Chapter 4: Pentecostalism: A New Force in Christendom

ePub

Pentecostalism is another important possession religion in the modern world characterized by the experience of a positive possession by an otherworldly being or force. Compared to Umbanda or Spiritualism, the spread of the Pentecostal movement is overwhelming. Figures on Spiritualist membership nationally are not available, but a glance at the telephone book of a medium-size city such as Columbus, Ohio, my hometown, which has about 600,000 inhabitants, is certainly instructive: there are nine Spiritualist churches listed, as against fifty-two Pentecostal and sixty Apostolic congregations. And that is counting only the two principal Pentecostal denominations and not all the many smaller ones, such as Assemblies of God and others. John Thomas Nichol, an American historian, is obviously justified in calling Pentecostalism the third large force in Christendom, next to Catholicism and Protestantism.1

The start of the Pentecostal movement is usually attributed to Charles Fox Parham, although experiences similar to his appeared in the English-speaking world on both sides of the Atlantic at about the same time, and many events and personalities played a part. In this country, speaking in tongues is reported sporadically at least since the middle of the nineteenth century, later especially in the American Holiness movement, an outgrowth of revivals after the Civil War. Parham was born in Iowa in 1873. As a young man he was a lay preacher in the Congregational church. Later he joined the Methodists, and then the rapidly expanding Holiness movement. In 1900, he founded his Bethel Bible College in Topeka, Kansas. From scriptural studies he and his students became convinced that in Apostolic times a baptism by the Holy Spirit was always accompanied by the outward manifestation of speaking in tongues, and they wondered whether the same should not also be true in the modern age.

 

Chapter 5: The Dangerous Spirits of Japan

ePub

From the benevolent spirits experienced in possession by Spiritualists, Umbandists, and Pentecostals, we now pass on to another class of spirit beings, namely, the dangerous ones. Powerful, but neither absolutely good nor absolutely evil, they represent humanity’s horticulturalist heritage (see chap. 2). They can and most of the time do act in a friendly manner, and thus on the face of it there seems to be little to distinguish them from the kindly entities we have come to know. But if crossed, they may become threatening, and it is this potential for mischief, this perceived underlying threat, that marks them as qualitatively different. They may even start out causing harm, but then turn around and come to be helpful friends. To us Westerners, whose thinking is schooled by a pervasive good/bad categorization, it is sometimes disconcerting how in a particular story a spirit who to our way of perceiving the world is clearly up to no good can still be classed as benevolent. The ancient exu spirits of Umbanda retain some of this peculiar scintillation, but they are mainly known to anthropologists from their study of surviving small horticulturalist societies, for instance in South America. Of the large modern industrial societies, Japan is the only one where they still play an important role, appearing in many of the modern sects called in the literature the New Religions.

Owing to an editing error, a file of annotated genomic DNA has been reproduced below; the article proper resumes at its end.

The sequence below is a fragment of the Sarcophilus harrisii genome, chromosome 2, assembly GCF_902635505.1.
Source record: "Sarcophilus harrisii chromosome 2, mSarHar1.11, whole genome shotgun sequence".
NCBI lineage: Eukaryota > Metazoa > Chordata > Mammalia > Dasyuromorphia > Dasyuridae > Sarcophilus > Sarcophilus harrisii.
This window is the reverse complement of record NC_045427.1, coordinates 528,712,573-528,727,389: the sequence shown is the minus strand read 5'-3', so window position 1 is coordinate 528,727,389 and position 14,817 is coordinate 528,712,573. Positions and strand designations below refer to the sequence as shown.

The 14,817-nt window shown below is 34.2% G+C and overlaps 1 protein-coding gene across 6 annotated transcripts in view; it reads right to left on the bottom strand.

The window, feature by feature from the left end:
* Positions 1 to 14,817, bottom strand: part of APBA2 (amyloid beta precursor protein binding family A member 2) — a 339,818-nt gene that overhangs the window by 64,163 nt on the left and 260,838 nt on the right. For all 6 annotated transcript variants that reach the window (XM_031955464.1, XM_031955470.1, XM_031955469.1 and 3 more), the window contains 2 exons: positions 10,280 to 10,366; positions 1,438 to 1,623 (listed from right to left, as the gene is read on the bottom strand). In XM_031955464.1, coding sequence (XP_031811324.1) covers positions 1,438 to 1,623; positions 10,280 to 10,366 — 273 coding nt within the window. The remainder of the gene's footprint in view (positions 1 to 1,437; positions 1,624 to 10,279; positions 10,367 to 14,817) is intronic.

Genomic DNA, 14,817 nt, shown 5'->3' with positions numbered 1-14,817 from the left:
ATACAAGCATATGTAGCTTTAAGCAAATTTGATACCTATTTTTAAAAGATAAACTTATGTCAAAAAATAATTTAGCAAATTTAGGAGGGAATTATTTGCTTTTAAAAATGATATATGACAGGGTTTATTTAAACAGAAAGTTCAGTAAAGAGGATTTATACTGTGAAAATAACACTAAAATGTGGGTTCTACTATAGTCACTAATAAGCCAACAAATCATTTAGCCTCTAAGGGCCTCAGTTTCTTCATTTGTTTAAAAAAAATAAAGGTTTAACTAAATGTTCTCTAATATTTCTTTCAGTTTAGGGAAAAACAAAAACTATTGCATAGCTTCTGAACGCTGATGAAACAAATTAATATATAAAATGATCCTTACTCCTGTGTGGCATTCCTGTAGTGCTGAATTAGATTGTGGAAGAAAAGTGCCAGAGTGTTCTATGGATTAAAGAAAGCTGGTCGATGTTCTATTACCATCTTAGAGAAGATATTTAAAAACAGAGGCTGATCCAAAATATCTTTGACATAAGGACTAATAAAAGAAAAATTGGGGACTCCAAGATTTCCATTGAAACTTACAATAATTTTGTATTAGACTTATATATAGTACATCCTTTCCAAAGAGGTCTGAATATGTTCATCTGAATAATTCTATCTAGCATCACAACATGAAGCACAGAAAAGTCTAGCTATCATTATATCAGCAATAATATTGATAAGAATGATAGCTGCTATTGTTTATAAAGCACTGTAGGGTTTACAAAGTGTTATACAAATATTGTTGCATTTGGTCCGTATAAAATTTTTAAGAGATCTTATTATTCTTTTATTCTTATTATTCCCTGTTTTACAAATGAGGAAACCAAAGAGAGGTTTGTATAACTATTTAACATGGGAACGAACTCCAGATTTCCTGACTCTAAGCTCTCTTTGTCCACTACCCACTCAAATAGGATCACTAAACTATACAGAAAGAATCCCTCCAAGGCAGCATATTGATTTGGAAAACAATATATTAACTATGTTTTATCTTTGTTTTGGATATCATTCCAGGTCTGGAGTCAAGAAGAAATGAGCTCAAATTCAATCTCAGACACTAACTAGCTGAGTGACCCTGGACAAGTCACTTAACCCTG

Chapter 6: The Multiple Personality Experience and Demonic Possession

ePub

The multiple personality experience or “disorder” is not usually covered in discussions of demonic possession. That is regrettable, for as we saw in chapter 1, there is a lot that it can teach us about possession, and it also offers some insights into its demonic variant. Perhaps because the multiple personality syndrome is relatively rare, authors of texts on comparative religion are usually not even aware of its existence and would disregard it anyhow, because of the prevailing view that it is exclusively a psychiatric problem.1

Briefly, as will be remembered from chapter 1 and the case of Eve White, patients suffering from this condition experience themselves as having several discrete personalities called alternates that do not share consciousness or memories with their host. That means that the host does not know or is not able to recall what the various alternate personalities do, and extended periods of amnesia, often starting during childhood, are characteristically reported by these patients. Each one of the alternates has its own complex social patterns and behavior. When a given personality is dominant, it will control the individual’s behavior. As should be obvious by now, this description could just as well be cited in any discussion of the experience of possession. There are, however, in the main two differences between this disorder and possession as a religious experience. One of these concerns how the phenomenon is located culturally, that is, what society, especially those charged with treating the patient, thinks is going on. The other is the nature of the beings involved in the possession.

 

Chapter 7: The Ghosts that Kill

ePub